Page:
Cell culture

HLE and Huh7 were grown in DMEM (Gibco, 21969-035) supplemented by 10% fetal bovine serum (FBS; Gibco, 10270-106), 2 mM glutamine (Gibco, 25030-032), streptomycin (100 μg/ml), and penicillin (100 U/ml; Gibco, 15140-122) (complete DMEM) at 37°C and 5% CO2. For starvation-induced autophagy experiments, cells were washed twice in PBS and starved in EBSS (Sigma-Aldrich, E2888) containing or not 200 nM Baf (LC Labs, B-1080) for 2 hours. HLE and Huh7 cell lines were provided by T. Bird.

Lentivirus production and infection for CRISPR

Lentiviruses were produced using human embryonic kidney (HEK) 293T cells using calcium/phosphate transfection protocol. Cells were transfected overnight with lentiviral, packaging, and envelope plasmids (pPAX2 and pVSVG). The following day, media were replaced by complete DMEM containing 20% FBS for 24 hours. Then, virus-enriched media were collected, filtered (0.45 μm), supplemented with polyprene (4 μg/ml; Sigma-Aldrich, H9268), and transferred to recipient cells. In the meantime, HEK293T cells were kept in DMEM containing 20% FBS for an additional 24 hours to perform a second round of infection of recipient cells as described before. Last, infected cells were selected with puromycin (2 μg/ml; Sigma-Aldrich, P9620) for 10 days. The following single-guide RNA sequences were used in this study: human ATG7, 5′-GAA GCT GAA CGA GTA TCG GC-3′ (86); human ATG5, 5′-AAG AGT AAG TTA TTT GAC GT-3′ (86); nontargeting control, 5′-GTA GCG AAC GTG TCC GGC GT-3′ (87).

Protein extraction and Immunoblotting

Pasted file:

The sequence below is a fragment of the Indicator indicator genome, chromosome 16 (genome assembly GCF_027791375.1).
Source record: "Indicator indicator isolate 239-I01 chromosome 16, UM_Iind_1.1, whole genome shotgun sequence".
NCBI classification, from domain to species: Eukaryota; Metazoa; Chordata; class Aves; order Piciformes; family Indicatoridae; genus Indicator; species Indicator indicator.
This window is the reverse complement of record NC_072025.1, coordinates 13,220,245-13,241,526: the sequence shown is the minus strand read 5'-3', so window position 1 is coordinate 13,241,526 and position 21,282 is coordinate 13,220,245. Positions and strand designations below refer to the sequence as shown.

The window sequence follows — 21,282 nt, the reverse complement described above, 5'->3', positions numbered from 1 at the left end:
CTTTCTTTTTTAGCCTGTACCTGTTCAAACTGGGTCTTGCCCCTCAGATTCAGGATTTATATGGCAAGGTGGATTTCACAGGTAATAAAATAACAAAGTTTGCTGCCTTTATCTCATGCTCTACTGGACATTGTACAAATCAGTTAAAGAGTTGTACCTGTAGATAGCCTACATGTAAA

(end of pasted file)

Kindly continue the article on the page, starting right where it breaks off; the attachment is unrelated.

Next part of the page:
Livers were dissociated using a Precellys Evolution (Bertin Technologies) and lysed in 1% Triton X-100, 0.1% SDS, 50 mM Hepes (pH 7.5), 150 mM NaCl, 100 mM NaF, and 10 mM EDTA, supplemented with Halt protease and phosphatase inhibitor cocktail (Thermo Fisher Scientific, catalog no. 87786). After 15-min centrifugation at 12,000g at 4°C, the supernatant was removed, and the concentration of solubilized proteins was determined with the Pierce bicinchoninic acid assay (Thermo Fisher Scientific, catalog no. 23225). Protein lysates were separated by SDS–polyacrylamide gel electrophoresis with Criterion TGX Stain-Free precast gels (Bio-Rad) or the NuPAGE 4 to 12% bis-tris gel (Invitrogen) and blotted onto polyvinylidene difluoride membranes (Merck). Criterion TGX Stain-Free precast gels (Bio-Rad) were activated using the ChemiDoc (Bio-Rad) to detect total protein levels. Total protein level was measured before and after transfer. Western blot analysis was performed according to the manufacturer’s instructions for Criterion TGX Stain-Free precast gels or for the NuPAGE 4 to 12% bis-tris gel (Invitrogen). The following antibodies were used at a dilution of 1:1000 unless otherwise stated: p-YAP (Cell Signaling Technology, catalog no. 13008, RRID: AB_2650553), YAP (Cell Signaling Technology, catalog no. 4912, RRID: AB_2218911; 1:750), p-TAZ (Cell Signaling Technology, catalog no. 59971, RRID: AB_2799578), YAP/TAZ (Cell Signaling Technology, catalog no. 8418, RRID: AB_10950494), CTGF (Abcam, catalog no. ab125943, RRID: AB_2858254), ATG7 (Cell Signaling Technology, catalog no. 8558, RRID: AB_10831194), PTEN (Cell Signaling Technology, catalog no. 9559, RRID: AB_390810), extracellular signal–regulated kinase 2 (ERK2; Santa Cruz Biotechnology, catalog no. sc-154, RRID: AB_2141292), LC3B (Cell Signaling Technology, catalog no. 2775, RRID: AB_915950), ATG5 (Cell Signaling Technology, catalog no. 12994, RRID: AB_2630393), glyceraldehyde-3-phosphate dehydrogenase (Abcam, catalog no. ab9485, RRID: AB_307275), anti-rabbit IgG HRP-linked (Cell Signaling Technology, catalog no. 7074, RRID: AB_2099233; 1:4000), and anti-mouse IgG HRP-linked (Cell Signaling Technology, catalog no. 7076, RRID: AB_330924; 1:4000).